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Canadian winery releases organic ‘uncooked’ kosher wine

Canada’s Summerhill Pyramid Winery has released its first kosher wine.

And not just any ol’ kosher wine. One that hasn’t been heated or flash-pasteurized  — a process that, many critics say, destroys the taste of good wine.

Tiferet — Hebrew for “beauty” — is a blend of Merlot, Cabernet Sauvignon and Cabernet Franc.


Only 1,200 bottles were made, and each sells for $100. The wine is only for sale at Summerhill Pyramid Winery in the Okanagan Valley, British Columbia, Canada.

A collaboration between the winery and Rabbi Shmuly Hecht, Tiferet was made with the winery’s finest grapes, and then aged in 100 per cent new French and American oak barrels.

“The desire to share a great wine with my dear friend Rabbi Shmuly Hecht was the original inspiration to create Tiferet,” says Summerhill’s CEO Ezra Cipes. “Rabbi Shmuly would invite me over to taste these kosher wines which had all been cooked. In my opinion it ruins the wine, and I realized that Rabbi Shmuly didn’t know what wine is supposed to taste like.”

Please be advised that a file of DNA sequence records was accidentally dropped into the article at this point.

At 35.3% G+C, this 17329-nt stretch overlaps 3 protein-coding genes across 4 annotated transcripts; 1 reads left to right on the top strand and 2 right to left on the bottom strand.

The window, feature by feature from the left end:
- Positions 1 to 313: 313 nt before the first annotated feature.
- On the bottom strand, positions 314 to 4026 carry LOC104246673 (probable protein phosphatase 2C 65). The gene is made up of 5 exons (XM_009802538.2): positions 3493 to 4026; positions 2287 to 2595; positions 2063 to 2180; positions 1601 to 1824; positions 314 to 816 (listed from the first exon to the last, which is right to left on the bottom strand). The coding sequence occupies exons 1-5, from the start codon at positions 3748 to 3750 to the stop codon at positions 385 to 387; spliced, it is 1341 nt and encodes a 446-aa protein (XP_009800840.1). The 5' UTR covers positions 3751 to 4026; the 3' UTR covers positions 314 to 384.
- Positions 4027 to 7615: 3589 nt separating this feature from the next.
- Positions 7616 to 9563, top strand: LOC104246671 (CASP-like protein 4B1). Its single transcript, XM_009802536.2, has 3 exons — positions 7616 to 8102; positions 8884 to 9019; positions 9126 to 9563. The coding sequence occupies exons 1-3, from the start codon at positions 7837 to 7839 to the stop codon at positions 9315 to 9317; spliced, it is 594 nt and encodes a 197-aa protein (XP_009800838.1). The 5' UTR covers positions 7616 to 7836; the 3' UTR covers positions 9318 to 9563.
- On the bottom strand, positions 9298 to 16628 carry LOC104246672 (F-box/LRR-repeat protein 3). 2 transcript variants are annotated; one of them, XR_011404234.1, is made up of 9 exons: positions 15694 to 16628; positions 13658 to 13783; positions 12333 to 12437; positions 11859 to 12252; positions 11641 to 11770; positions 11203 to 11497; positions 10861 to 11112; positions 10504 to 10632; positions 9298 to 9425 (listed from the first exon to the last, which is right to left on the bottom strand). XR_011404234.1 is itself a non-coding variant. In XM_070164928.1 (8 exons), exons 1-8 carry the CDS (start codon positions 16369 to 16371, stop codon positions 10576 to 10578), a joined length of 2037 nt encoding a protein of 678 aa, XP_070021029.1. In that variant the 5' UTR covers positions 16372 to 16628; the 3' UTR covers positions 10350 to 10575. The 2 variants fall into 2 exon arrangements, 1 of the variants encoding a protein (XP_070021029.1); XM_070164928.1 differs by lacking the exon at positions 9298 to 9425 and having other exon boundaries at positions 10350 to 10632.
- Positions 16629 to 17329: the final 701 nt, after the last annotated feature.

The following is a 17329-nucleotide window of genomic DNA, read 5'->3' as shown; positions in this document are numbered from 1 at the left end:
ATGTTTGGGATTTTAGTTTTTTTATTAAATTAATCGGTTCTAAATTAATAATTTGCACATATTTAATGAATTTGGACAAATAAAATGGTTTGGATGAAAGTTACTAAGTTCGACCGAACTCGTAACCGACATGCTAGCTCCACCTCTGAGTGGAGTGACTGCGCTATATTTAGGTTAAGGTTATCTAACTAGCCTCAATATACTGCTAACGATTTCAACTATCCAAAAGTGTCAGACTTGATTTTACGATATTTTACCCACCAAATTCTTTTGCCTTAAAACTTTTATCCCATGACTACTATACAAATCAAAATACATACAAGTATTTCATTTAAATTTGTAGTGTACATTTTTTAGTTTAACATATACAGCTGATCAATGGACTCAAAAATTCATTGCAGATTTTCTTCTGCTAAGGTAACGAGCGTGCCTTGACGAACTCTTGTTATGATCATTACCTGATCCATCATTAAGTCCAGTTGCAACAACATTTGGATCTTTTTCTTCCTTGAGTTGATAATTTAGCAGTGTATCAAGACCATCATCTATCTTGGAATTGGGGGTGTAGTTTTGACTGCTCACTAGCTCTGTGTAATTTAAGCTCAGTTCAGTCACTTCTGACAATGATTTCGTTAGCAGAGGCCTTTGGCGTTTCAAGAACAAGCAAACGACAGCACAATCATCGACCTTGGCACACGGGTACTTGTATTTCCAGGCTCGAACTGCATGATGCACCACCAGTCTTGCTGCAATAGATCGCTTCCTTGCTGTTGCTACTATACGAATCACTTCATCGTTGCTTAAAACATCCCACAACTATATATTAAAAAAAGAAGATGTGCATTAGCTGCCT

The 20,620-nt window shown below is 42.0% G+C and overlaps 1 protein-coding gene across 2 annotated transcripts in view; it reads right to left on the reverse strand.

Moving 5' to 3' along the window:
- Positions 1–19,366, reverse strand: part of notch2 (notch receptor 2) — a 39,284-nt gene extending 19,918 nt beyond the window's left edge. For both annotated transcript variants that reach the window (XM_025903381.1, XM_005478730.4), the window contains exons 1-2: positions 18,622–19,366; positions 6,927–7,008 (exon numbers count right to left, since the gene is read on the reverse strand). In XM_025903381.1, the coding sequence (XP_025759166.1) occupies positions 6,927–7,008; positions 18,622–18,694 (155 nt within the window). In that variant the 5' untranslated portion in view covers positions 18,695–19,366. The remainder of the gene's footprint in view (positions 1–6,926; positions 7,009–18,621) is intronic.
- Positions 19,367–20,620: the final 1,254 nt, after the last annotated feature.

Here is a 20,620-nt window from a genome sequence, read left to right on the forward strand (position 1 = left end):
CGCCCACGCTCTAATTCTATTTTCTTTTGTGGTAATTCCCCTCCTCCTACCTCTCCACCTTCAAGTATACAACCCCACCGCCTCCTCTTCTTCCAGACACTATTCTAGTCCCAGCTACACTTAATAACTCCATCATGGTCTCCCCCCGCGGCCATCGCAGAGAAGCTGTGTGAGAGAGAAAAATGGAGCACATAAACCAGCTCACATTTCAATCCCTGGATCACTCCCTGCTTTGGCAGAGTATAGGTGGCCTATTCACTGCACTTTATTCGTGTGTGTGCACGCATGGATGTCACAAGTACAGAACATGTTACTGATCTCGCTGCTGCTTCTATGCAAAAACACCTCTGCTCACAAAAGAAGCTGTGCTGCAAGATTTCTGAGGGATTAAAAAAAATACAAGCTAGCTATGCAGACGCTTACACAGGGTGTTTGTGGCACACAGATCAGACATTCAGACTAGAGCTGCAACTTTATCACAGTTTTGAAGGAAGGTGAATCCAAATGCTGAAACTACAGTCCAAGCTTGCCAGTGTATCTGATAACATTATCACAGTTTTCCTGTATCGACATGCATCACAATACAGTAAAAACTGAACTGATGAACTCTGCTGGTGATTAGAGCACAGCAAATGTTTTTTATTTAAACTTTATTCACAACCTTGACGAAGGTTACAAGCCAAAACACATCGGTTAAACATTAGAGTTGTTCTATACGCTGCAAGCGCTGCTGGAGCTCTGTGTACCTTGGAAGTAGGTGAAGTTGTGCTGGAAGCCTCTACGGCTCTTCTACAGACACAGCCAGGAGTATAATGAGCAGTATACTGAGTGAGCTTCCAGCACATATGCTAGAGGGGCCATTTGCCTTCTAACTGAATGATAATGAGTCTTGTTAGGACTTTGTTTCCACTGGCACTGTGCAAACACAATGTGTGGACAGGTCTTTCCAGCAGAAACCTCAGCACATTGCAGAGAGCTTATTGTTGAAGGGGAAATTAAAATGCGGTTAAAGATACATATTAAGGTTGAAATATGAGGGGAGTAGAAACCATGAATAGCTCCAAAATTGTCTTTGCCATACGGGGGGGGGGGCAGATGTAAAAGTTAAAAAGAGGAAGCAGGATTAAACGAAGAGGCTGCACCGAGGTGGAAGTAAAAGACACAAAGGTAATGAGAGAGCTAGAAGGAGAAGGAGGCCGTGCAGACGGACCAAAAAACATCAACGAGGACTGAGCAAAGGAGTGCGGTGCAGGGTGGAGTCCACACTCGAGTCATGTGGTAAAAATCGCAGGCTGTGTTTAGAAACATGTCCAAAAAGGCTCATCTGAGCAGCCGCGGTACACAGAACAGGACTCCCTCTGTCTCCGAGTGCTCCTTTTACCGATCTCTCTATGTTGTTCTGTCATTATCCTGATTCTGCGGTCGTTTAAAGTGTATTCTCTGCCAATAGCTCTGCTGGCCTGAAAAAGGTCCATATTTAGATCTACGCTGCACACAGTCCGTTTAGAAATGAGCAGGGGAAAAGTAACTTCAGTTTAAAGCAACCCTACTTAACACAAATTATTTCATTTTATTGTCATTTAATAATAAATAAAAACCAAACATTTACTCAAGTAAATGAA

Very few wines in the world are labelled kosher;  to be correctly labeled kosher, it must be produced following strict Jewish dietary laws known as kashrut.

Eric von Krosigk, Summerhill’s multiple-award-winning winemaker, worked on the project by giving hand-off advice only. That’s because in order for a wine to be declared kosher, it must be made by a Sabbath-observant Jew — in this case, Hecht, who recently moved to the Okanagan from New York City.

“The rabbis were the only hands to touch the wine, or any unsealed vessel that contained the wine,” according to a news release from Summerhill. “They operated all of the equipment and performed every task that required contact with the wine itself. The wine was produced in a single bay garage on the Summerhill property as a private ‘temple’ of wine.”

The resulting wine is unfined and unfiltered. It has been pyramid-energized (in true Summerhill style!) and, like Summerhill’s other wines, it is certified organic.

It has also been declared “non-mevushal kosher under the authority of Rabbi Levy Teitlebaum of Ottawa Vaad Hakashrut,” according to the news release.

Hecht also hand-sealed each bottle with wax “with the hechsher (“seal of approval”) of Ottawa Vaad Hakashrut, which certifies that the wine is indeed kosher.”


More from Summerhill on the subject: “To remain kosher, the wine must also be opened, handled and poured by Jews. An exception exists, where if the wine is ‘cooked’ to near-boiling temperatures, the wine can then be handled and poured by non-Jews. The resulting wine is called ‘mevushal’ and is popular at catered events where Jews and non-Jews would be present. Most mevushal wines have been observed to have poorer quality, so to maintain the integrity of the wine (and to preserve the flavours and aromatics), Summerhill decided against heating the wine, which means Tiferet kept its overall flavour profile and tannic structure intact.”


Handout photos from Summerhill Pyramid Winery

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